President Obama's father may have been willing to put the child that bears his name up for adoption, according to documents a Boston Globe reporter obtained.
While a sophomore at the University of Hawaii in 1961, the president's father, Barack Obama Sr., was under scrutiny by federal immigration officials who were concerned that he had more than one wife, according to the Globe. Having more than one wife was grounds for deportation back to Kenya.
"When he was questioned by the school's foreign student adviser, the 24-year-old Obama insisted that he had divorced his wife in his native Kenya. Although his new wife, Ann Dunham, was five months pregnant with their child—who would be called Barack Obama II—Obama declared that they intended to put their child up for adoption," the Globe reports.
The revelations are part of Sally H. Jacobs' new book The Other Barack: The Bold and Reckless Life of President Obama's Father. Jacobs is basing her book on 1961 immigration forms she obtained through a Freedom of Information Act request, as well as interviews.
The book excerpt, which appeared in the Globe, indicates that it isn't clear whether the senior Obama truly intended to put his son up for adoption or if he was making up the story to avoid trouble with immigration officials. Specifically, the elder Obama told immigration officials that Dunham was "making arrangements with the Salvation Army to give the baby away."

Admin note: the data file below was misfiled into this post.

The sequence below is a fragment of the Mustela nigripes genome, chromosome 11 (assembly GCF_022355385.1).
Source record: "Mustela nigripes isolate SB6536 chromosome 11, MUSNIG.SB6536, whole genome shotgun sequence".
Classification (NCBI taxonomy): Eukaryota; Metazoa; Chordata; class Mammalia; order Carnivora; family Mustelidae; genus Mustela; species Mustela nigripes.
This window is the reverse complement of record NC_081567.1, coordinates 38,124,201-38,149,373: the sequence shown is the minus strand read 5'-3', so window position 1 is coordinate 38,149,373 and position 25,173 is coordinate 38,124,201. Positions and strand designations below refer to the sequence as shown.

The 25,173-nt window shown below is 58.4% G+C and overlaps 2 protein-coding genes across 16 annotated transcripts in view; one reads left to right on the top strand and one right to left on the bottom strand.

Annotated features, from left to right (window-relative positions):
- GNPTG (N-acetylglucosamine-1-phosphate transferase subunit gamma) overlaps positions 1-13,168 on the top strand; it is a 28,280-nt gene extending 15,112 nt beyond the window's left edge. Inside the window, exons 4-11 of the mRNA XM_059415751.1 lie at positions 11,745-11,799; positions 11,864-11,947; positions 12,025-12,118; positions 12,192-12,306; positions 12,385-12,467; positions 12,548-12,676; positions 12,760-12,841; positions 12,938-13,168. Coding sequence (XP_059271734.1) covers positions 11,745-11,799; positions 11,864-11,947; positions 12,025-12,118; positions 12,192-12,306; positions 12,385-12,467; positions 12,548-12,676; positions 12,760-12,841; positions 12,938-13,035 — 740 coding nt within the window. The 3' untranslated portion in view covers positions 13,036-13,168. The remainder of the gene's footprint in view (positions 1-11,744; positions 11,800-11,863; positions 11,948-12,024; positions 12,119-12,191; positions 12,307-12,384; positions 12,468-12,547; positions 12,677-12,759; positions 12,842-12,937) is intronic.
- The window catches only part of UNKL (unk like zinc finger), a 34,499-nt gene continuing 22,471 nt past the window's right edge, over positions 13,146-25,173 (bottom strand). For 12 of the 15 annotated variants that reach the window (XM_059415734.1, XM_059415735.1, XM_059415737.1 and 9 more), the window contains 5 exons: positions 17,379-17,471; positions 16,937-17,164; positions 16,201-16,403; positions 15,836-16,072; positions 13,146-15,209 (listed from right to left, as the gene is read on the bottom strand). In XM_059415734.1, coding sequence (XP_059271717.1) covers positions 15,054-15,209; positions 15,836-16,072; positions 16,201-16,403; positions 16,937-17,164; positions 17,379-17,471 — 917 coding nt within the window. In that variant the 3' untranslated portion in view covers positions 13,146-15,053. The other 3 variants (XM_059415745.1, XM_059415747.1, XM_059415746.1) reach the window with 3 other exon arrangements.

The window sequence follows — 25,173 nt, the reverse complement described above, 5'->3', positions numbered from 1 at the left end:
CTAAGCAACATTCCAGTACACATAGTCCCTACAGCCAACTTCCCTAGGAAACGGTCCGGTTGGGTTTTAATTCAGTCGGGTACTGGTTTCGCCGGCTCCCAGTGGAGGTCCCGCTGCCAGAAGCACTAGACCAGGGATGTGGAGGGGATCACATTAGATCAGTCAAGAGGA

"Ann Dunham had good reason to consider surrendering her child," Jacobs writes. "At the time that she gave birth in 1961, Dunham was just 18 years old, and mixed-race marriage—while legal in Hawaii—was a felony in many of the 22 states in which it was banned. Even in Hawaii, the only state at the time with a nonwhite majority, blacks accounted for less than 1 percent of the population, and a black face drew curious stares on the streets of Honolulu."
Among others, Jacobs interviewed former White House Press Secretary Robert Gibbs, who said the president was unaware of any plans for adoption and did not believe his mother had seriously considered giving him up.
"I never heard any talk of adoption whatsoever,'' Charles Payne, Dunham's uncle, told Jacobs. "Ann decided she had done this and this was her child and she was going to take care of him. From day one, as far as I could tell, she and Madelyn [Dunham] and Stanley [Dunham] were all completely committed to Barack."
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